The Block Party
The Block PartyFrom Dental Economics
Scheduling in blocks of time is not just an academic exercise. Almost every dentist knows about this path to profitability and ease of practice, but few dentists actually adhere to it. Why doesn’t everyone schedule in blocks since it is so simple? The answer: it’s a matter of the leader’s commitment ... drawing your line in the sand.
Your gross and net are largely determined by what you choose to do in the first two hours of daily practice. If the leader sets the stage for the daily block only to include four units of crown and bridge, three hours of veneer preps or a cosmetic denture, the day will be wonderful. If, on the other hand, your leadership or lack thereof did not draw a line in the sand and you are scheduled for two hygiene checks before beginning a single filling, your whole day is not much fun. The real question is, how committed are you to a perfect schedule?
Your commitment is demonstrated by establishing a daily office goal comprised of individual hygiene and total doctor production. Work with your team on skill-building and conversations with guests to make your morning blocks sacred. What is the production amount you need to have in the morning blocks before a guest’s name goes on the books? Do all of your team members think in blocks, anticipate conversations, and execute well? They will if there is a fair bonus attached to their accountability. Your team will make a consistent difference and contribution if they feel there will be rewards.
Show your commitment by your leadership in a meaningful 10-minute morning meeting where blocks are supported and schedules discussed. Does your walk follow your talk? If the morning blocks are not happening, how do you change thinking, desire, and action? Write on your hand, “If it is going to be, it is up to me.”
One benefit of block scheduling is total service to your guests. Once patients decide to improve their health and smiles, they want it now and expect focus and experience. You can present block-booking to your guests by saying, “We do this so you will have 100 percent of our doctor’s time.” The team then needs to make sure the doctor stays with the patient and completes the treatment by having a perio patient scheduled in hygiene and no other patient (not even a “quick look-see”) allowed opposite your sacred block. Here again, you walk your talk. You promised your patient he or she would be the only one. So, do it!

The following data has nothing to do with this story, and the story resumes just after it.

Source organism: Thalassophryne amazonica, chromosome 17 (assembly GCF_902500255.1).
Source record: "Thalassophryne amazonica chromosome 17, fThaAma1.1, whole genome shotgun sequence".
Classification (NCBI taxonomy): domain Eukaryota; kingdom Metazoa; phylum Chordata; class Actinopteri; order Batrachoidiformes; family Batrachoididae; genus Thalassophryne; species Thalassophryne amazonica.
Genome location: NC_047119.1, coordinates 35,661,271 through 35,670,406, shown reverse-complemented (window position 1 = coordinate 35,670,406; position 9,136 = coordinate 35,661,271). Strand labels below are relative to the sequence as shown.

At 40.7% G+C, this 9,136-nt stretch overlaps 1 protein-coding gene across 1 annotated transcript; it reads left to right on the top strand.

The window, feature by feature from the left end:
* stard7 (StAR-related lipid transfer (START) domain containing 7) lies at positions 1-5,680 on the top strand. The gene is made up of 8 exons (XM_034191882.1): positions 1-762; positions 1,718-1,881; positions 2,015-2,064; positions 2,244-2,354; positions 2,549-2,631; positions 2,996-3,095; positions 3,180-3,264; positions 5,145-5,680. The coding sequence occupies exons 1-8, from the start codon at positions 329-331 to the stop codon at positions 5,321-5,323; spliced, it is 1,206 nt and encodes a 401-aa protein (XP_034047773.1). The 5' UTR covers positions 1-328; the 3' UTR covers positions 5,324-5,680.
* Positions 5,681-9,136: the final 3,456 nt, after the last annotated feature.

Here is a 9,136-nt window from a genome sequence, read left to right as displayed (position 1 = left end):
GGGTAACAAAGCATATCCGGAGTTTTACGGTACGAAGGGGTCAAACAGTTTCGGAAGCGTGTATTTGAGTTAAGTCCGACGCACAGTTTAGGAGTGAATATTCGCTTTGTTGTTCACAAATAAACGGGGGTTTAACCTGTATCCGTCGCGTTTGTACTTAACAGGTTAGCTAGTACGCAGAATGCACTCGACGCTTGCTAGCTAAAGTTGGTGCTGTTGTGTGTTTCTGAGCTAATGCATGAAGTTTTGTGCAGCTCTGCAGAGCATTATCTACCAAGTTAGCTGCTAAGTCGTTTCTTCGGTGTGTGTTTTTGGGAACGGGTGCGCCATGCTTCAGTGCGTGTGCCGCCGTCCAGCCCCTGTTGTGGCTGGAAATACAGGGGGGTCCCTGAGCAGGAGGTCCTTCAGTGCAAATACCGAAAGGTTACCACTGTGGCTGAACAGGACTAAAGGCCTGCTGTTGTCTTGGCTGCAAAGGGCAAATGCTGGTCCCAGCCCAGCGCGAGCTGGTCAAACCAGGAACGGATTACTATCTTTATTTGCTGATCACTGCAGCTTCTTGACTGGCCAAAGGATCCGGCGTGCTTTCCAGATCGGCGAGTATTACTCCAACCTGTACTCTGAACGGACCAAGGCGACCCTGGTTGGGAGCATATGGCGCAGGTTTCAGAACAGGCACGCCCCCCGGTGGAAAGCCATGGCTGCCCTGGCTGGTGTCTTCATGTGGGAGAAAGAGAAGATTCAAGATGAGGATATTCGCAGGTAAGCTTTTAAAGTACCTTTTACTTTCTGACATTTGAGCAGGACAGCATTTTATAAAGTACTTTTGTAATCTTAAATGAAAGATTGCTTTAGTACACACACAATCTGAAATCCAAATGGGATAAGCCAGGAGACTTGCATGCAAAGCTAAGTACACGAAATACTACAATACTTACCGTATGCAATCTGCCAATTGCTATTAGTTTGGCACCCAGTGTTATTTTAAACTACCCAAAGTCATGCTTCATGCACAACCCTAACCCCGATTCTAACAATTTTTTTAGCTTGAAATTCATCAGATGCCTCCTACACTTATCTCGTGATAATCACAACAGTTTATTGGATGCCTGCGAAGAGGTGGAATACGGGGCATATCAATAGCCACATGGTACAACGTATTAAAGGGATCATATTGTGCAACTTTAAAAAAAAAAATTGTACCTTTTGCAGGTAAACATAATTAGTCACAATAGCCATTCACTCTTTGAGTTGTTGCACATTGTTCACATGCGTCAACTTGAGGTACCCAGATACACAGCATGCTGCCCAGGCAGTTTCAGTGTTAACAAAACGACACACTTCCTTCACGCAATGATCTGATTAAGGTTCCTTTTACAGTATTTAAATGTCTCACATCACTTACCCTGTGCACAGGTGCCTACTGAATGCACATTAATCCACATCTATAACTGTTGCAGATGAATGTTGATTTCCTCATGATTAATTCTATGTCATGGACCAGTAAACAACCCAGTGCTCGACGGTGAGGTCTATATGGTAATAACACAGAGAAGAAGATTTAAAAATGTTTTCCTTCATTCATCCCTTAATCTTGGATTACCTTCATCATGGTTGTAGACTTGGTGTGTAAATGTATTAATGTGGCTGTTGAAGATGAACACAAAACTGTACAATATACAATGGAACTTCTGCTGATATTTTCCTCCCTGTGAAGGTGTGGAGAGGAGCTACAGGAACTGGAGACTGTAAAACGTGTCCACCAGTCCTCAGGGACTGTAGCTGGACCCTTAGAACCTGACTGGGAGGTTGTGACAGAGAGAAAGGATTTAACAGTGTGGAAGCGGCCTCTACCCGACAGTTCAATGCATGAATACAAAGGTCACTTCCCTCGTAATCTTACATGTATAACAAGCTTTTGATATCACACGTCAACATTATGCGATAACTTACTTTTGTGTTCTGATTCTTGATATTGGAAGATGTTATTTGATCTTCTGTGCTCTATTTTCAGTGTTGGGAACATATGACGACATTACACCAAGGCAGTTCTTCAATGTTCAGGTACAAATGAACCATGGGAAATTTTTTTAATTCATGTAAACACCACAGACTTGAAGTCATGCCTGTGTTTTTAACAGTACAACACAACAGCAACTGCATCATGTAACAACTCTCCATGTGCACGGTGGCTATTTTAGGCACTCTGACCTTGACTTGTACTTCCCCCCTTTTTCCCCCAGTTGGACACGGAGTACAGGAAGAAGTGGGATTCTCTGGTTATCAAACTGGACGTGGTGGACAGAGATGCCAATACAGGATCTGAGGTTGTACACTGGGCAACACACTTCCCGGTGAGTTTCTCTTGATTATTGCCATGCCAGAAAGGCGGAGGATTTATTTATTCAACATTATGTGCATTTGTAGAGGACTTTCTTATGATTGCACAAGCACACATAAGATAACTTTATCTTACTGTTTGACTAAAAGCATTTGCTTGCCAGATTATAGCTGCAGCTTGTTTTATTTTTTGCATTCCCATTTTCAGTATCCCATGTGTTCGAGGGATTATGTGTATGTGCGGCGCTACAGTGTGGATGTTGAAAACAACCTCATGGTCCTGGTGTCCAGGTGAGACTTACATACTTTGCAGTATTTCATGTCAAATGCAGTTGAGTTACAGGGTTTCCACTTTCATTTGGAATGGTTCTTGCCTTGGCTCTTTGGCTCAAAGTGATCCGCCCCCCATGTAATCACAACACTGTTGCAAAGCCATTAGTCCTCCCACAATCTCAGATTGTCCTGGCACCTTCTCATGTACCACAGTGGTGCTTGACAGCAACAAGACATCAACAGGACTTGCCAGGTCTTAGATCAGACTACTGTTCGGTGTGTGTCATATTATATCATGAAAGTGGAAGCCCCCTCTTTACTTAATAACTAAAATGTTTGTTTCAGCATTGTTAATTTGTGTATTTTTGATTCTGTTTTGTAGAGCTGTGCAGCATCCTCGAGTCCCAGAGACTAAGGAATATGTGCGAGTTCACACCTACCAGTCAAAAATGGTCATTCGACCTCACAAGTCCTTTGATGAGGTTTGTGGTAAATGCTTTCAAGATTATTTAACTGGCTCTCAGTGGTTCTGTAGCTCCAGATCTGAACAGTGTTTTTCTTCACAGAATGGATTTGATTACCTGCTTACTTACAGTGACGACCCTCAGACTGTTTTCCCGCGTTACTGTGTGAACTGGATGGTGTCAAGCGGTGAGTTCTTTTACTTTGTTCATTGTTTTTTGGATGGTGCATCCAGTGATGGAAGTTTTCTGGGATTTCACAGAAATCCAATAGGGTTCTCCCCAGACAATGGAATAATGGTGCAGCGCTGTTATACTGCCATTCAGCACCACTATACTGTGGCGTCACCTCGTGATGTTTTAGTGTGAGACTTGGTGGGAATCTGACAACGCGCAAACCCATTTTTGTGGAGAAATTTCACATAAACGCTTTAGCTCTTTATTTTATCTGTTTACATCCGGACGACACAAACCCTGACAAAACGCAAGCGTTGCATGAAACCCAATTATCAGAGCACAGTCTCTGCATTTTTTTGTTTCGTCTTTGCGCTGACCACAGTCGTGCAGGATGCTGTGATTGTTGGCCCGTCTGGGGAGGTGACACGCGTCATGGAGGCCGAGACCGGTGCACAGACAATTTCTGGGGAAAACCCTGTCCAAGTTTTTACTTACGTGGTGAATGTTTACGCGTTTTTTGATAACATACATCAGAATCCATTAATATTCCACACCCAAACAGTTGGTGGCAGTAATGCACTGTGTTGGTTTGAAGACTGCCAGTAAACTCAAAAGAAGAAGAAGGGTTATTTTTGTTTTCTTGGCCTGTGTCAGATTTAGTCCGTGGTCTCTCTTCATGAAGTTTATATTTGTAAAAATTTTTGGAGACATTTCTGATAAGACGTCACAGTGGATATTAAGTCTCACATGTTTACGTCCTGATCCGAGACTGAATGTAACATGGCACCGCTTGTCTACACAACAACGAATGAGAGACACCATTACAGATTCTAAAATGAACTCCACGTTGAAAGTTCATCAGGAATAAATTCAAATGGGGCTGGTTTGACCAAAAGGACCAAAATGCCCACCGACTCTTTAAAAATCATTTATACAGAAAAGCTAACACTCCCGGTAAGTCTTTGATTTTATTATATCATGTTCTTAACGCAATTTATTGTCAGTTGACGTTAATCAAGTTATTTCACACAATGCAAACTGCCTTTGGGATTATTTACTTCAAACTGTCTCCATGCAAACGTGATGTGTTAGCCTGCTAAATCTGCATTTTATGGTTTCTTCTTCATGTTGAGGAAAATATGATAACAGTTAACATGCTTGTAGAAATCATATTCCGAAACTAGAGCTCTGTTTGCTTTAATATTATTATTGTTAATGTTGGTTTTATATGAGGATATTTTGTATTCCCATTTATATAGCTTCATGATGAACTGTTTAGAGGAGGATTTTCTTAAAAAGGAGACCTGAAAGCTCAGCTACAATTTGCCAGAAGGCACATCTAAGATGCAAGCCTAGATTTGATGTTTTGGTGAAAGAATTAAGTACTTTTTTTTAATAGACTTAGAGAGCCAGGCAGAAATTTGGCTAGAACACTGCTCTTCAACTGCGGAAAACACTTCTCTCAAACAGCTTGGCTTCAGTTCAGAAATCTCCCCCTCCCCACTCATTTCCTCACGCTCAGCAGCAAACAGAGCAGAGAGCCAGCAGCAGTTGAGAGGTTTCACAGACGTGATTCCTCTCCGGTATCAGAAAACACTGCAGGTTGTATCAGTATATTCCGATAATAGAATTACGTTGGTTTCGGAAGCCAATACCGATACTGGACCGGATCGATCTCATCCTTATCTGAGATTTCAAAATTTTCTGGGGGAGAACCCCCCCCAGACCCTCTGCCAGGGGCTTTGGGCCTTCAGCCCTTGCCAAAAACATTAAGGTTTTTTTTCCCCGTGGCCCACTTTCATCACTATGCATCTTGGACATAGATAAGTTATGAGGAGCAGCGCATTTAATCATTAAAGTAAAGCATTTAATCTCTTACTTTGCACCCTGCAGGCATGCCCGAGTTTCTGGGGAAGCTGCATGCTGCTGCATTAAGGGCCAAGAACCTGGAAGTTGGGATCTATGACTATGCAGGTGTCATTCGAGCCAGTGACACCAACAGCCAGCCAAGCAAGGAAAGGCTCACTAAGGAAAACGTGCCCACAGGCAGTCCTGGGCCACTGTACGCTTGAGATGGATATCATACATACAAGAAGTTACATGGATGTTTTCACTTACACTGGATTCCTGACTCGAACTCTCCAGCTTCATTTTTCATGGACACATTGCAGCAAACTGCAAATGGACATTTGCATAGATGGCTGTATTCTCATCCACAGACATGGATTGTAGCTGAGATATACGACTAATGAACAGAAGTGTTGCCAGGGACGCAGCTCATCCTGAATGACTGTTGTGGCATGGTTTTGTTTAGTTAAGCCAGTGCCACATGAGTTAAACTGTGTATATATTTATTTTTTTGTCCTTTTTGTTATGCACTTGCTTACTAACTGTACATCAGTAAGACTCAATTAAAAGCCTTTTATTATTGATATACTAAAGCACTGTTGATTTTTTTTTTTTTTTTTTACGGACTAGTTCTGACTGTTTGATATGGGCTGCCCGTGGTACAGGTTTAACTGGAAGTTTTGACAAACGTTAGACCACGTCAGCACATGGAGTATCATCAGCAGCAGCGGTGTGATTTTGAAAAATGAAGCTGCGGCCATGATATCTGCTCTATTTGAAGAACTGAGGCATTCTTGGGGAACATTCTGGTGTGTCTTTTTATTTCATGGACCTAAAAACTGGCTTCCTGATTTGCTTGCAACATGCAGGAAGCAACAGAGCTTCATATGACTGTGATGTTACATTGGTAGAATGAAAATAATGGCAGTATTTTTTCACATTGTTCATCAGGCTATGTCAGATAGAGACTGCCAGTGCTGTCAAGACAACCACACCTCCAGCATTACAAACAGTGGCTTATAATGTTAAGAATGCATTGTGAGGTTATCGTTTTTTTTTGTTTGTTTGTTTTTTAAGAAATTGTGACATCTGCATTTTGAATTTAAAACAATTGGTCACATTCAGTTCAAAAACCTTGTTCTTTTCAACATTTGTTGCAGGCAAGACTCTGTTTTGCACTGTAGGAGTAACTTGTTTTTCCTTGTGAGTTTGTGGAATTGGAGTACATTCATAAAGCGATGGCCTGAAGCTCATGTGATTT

Leadership is called forth to help alleviate the team’s fear of a blocked patient being a “no show.” If you collect in advance for the treatment, your guest will be as committed as you are. If your team has created a brand of on-time behavior, like-minded patients will be attracted to that commitment and will respect your time. If you have built-in skills that sincerely allow your guests to feel their decision to proceed in treatment is their own and not motivated by your goal or agenda, you will foster a solid patient experience.
A short, but important, evening meeting - postproduction - filled with sincere, specific compliments for your team and looking at the week’s schedule ahead, will reinforce the commitment to blocks.
Another important part of block-booking skills is to “know when to hold ’em, and know when to fold ’em.” Hold the morning block until the afternoon of the day before. The whole team knows the amount of treatment acceptable to have a guest in the block. If by the afternoon it is not happening, your team can create a meaningful morning with several patients from your short call list who are waiting for treatment. Rejoice and make these patients feel as special as your larger treatment cases.
Real block-booking allows you to have time this week for a guest who accepts a larger case. If you are booked with blocks three weeks out, you have probably set a low daily goal or your team is not privy to that goal. Real block-booking happens every day because of a committed leader who walks the talk. E-mail some of your schedules to us. Show us your blocks. Make it happen!